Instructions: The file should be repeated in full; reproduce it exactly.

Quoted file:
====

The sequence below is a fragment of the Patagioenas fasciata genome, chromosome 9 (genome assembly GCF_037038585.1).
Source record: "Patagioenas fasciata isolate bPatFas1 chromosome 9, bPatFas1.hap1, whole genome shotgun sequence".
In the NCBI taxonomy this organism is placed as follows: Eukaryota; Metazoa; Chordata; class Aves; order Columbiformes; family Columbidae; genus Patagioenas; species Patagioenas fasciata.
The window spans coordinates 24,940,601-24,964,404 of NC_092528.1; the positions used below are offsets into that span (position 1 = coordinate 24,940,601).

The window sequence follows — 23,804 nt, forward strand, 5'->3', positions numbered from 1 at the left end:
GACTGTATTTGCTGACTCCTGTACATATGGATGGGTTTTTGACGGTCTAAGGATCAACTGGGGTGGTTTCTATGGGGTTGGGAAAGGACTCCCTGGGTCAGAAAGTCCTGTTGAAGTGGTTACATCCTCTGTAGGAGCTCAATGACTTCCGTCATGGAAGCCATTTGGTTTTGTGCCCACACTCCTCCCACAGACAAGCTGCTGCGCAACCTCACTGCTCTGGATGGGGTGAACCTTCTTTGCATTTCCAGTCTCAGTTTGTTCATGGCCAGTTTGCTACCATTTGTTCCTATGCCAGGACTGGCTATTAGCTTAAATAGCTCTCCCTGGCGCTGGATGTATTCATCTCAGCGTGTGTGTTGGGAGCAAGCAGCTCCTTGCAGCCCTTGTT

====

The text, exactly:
The sequence below is a fragment of the Patagioenas fasciata genome, chromosome 9 (genome assembly GCF_037038585.1).
Source record: "Patagioenas fasciata isolate bPatFas1 chromosome 9, bPatFas1.hap1, whole genome shotgun sequence".
In the NCBI taxonomy this organism is placed as follows: Eukaryota; Metazoa; Chordata; class Aves; order Columbiformes; family Columbidae; genus Patagioenas; species Patagioenas fasciata.
The window spans coordinates 24,940,601-24,964,404 of NC_092528.1; the positions used below are offsets into that span (position 1 = coordinate 24,940,601).

The window sequence follows — 23,804 nt, forward strand, 5'->3', positions numbered from 1 at the left end:
GACTGTATTTGCTGACTCCTGTACATATGGATGGGTTTTTGACGGTCTAAGGATCAACTGGGGTGGTTTCTATGGGGTTGGGAAAGGACTCCCTGGGTCAGAAAGTCCTGTTGAAGTGGTTACATCCTCTGTAGGAGCTCAATGACTTCCGTCATGGAAGCCATTTGGTTTTGTGCCCACACTCCTCCCACAGACAAGCTGCTGCGCAACCTCACTGCTCTGGATGGGGTGAACCTTCTTTGCATTTCCAGTCTCAGTTTGTTCATGGCCAGTTTGCTACCATTTGTTCCTATGCCAGGACTGGCTATTAGCTTAAATAGCTCTCCCTGGCGCTGGATGTATTCATCTCAGCGTGTGTGTTGGGAGCAAGCAGCTCCTTGCAGCCCTTGTT